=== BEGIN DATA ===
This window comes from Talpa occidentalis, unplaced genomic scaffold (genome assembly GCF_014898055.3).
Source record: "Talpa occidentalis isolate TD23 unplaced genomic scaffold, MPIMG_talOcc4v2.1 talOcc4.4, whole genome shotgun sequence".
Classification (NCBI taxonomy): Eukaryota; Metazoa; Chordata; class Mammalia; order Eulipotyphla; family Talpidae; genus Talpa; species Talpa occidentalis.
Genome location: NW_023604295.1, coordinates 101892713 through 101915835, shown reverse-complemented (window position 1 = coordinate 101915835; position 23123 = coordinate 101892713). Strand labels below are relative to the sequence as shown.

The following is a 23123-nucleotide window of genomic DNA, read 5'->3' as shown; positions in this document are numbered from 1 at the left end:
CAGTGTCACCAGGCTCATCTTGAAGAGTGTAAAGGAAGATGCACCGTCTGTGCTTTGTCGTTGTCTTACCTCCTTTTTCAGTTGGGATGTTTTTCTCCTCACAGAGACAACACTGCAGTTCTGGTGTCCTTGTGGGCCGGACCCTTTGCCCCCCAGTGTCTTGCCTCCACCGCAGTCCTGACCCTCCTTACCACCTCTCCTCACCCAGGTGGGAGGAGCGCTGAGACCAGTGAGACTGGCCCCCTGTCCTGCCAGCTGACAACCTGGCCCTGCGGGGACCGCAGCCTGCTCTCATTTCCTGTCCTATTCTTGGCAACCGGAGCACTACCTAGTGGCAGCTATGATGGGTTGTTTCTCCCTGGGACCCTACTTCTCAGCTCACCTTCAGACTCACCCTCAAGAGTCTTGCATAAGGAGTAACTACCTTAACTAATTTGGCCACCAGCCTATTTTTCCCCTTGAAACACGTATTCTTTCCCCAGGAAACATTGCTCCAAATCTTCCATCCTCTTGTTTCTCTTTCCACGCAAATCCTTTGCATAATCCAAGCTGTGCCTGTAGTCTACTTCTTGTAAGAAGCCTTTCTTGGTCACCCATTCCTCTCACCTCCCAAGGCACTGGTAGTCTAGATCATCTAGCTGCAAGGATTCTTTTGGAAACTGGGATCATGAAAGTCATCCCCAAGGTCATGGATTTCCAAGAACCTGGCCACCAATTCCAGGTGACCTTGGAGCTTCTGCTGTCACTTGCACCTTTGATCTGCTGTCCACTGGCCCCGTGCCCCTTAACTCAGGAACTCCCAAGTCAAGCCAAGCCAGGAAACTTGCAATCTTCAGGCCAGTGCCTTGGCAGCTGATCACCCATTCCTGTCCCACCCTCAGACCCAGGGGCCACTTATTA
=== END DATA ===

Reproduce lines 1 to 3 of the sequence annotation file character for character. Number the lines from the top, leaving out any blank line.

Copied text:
This window comes from Talpa occidentalis, unplaced genomic scaffold (genome assembly GCF_014898055.3).
Source record: "Talpa occidentalis isolate TD23 unplaced genomic scaffold, MPIMG_talOcc4v2.1 talOcc4.4, whole genome shotgun sequence".
Classification (NCBI taxonomy): Eukaryota; Metazoa; Chordata; class Mammalia; order Eulipotyphla; family Talpidae; genus Talpa; species Talpa occidentalis.